For the Seattle Storm, this chaotic offseason has brought an overwhelming amount of goodbyes. During free agency, the reigning champions lost three key pieces from the roster that carried them to two titles in the past three years: Alysha Clark signed a new deal with the Washington Mystics, while a sign-and-trade sent Sami Whitcomb and former Defensive Player of the Year Natasha Howard to the New York Liberty.
The Storm have offset their losses at the wing positions, bringing in Katie Lou Samuelson and Mikiah Herbert Harrigan in subsequent trades with Dallas and Minnesota. But when it comes to filling the hole in Seattle’s starting lineup left by Natasha Howard’s departure, the Storm appear to be looking inward.
Barring another big trade, the Storm project to go young at the five, splitting minutes between centers Ezi Magbegor and Mercedes Russell, who will be entering their second and fourth years in the WNBA, respectively. While both Magbegor and Russell have shown flashes of potential in the early stages of their careers, they are stepping into shoes incredibly difficult to fill. Natasha Howard played a huge role in the Storm’s success during her tenure with the team, anchoring the league’s top defense last season (first in defensive rating) and playing at MVP level to keep the team in contention when Sue Bird and Breanna Stewart missed the 2019 season.
While no one expects Magbegor or Russell to transform into MVP candidates overnight, the Storm will look to their young bigs to step up, each taking on a larger role as they split the newly freed-up minutes. The question remains: Can Magbegor and Russell play at a high enough level to allow the Seattle Storm to compete for a third title in four years?
We won’t know the answer for sure until the summer, but we can begin to get a picture by looking overseas. Both players have gotten a chance to play starting minutes in international play, with Russell playing for Turkish club Galatasaray and Magbegor playing with the Melbourne Boomers in her native Australia. Up against some of the world’s best basketball talent in EuroLeague and the Australian WNBL, Magbegor and Russell have had plenty of opportunities to show off all they can contribute for Seattle next season—as well as the parts of their game they’ll have to work on to help the Storm reach their ceiling.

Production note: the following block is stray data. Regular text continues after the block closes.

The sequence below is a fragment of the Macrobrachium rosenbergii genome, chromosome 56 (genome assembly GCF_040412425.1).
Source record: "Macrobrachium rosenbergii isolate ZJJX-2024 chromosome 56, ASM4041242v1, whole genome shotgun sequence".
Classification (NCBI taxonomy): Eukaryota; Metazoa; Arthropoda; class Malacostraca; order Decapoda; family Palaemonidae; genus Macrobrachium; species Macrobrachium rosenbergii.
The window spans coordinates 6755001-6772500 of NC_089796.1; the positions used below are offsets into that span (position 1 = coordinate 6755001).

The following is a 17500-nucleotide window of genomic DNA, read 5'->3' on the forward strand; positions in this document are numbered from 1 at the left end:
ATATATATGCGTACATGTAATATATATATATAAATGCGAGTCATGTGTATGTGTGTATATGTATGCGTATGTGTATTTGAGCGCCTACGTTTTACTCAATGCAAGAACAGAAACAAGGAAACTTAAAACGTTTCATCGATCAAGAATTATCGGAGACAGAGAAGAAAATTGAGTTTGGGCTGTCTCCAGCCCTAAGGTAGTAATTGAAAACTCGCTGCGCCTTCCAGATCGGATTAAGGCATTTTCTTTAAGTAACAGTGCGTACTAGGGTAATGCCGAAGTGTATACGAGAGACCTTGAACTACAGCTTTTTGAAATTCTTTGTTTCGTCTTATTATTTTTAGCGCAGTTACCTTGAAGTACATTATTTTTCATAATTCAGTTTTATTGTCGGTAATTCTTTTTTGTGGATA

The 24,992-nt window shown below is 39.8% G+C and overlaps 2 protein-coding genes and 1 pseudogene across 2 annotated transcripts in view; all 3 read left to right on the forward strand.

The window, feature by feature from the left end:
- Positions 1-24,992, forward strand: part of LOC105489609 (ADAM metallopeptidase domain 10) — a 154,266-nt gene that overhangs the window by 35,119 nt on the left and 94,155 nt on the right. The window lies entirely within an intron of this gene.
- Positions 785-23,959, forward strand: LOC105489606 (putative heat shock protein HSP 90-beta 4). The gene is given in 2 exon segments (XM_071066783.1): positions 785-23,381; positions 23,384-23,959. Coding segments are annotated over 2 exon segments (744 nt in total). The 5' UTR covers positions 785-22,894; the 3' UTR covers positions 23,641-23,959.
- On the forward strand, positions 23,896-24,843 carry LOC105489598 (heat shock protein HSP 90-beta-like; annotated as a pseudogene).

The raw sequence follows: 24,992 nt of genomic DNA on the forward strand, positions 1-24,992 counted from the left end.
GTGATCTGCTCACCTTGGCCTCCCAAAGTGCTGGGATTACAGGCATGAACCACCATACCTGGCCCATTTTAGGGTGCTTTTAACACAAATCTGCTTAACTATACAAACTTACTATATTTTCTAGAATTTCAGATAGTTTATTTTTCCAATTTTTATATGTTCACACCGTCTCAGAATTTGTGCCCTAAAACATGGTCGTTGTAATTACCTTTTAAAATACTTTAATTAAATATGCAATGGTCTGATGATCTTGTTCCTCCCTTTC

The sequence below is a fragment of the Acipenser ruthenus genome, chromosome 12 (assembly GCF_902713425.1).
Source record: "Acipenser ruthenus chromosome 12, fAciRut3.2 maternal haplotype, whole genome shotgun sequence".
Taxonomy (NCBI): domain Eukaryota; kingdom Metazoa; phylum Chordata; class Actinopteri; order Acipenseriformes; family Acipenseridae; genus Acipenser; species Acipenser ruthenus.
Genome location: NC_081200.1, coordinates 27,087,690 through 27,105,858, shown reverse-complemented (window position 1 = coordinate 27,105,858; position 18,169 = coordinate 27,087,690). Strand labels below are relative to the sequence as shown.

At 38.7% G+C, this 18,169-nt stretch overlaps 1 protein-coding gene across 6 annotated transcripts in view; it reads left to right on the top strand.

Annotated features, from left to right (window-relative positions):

One of the most important things Mercedes Russell and Ezi Magbegor will need to bring to the Storm this year at center, obviously, is rebounding. Both have put up respectable rebounding numbers overseas, with Ezi grabbing 8.8 rebounds per game (rpg) with the Boomers, and Russell averaging 7.3 rpg, tied for twelfth in EuroLeague play. But big numbers like that are to be expected with both players on the taller side of international centers at 6’4”—how much do these averages actually tell us about their ability to rebound against WNBA talent?
With Natasha Howard’s departure, the Storm lost one of the most aggressive hustlers on the glass in the WNBA. Though on the smaller end of WNBA centers at 6’2”, Howard more than makes up for the size disparity when rebounding, outworking and outsmarting opposing players and ending last season 15th in the league in overall rebounding, and, perhaps even more importantly, seventh in the league in offensive boards. To replicate the success Seattle has had over the past few seasons, Magbegor and Russell need to bring that same brand of intensity and good decision-making when hitting the glass, especially on the offensive end.
Ezi Magbegor’s 8.8 rpg for Melbourne are jump-off-the-page impressive, good for fourth in the WNBL even while sharing the floor with fellow top-five rebounder Cayla George. Clearly, Magbegor is able to leverage her size into consistent rebounding in most situations; one small concern, though, is her ability to rebound against larger defenders, like in this play against Liz Cambage, who stands at 6’8”, and her Southside Flyers.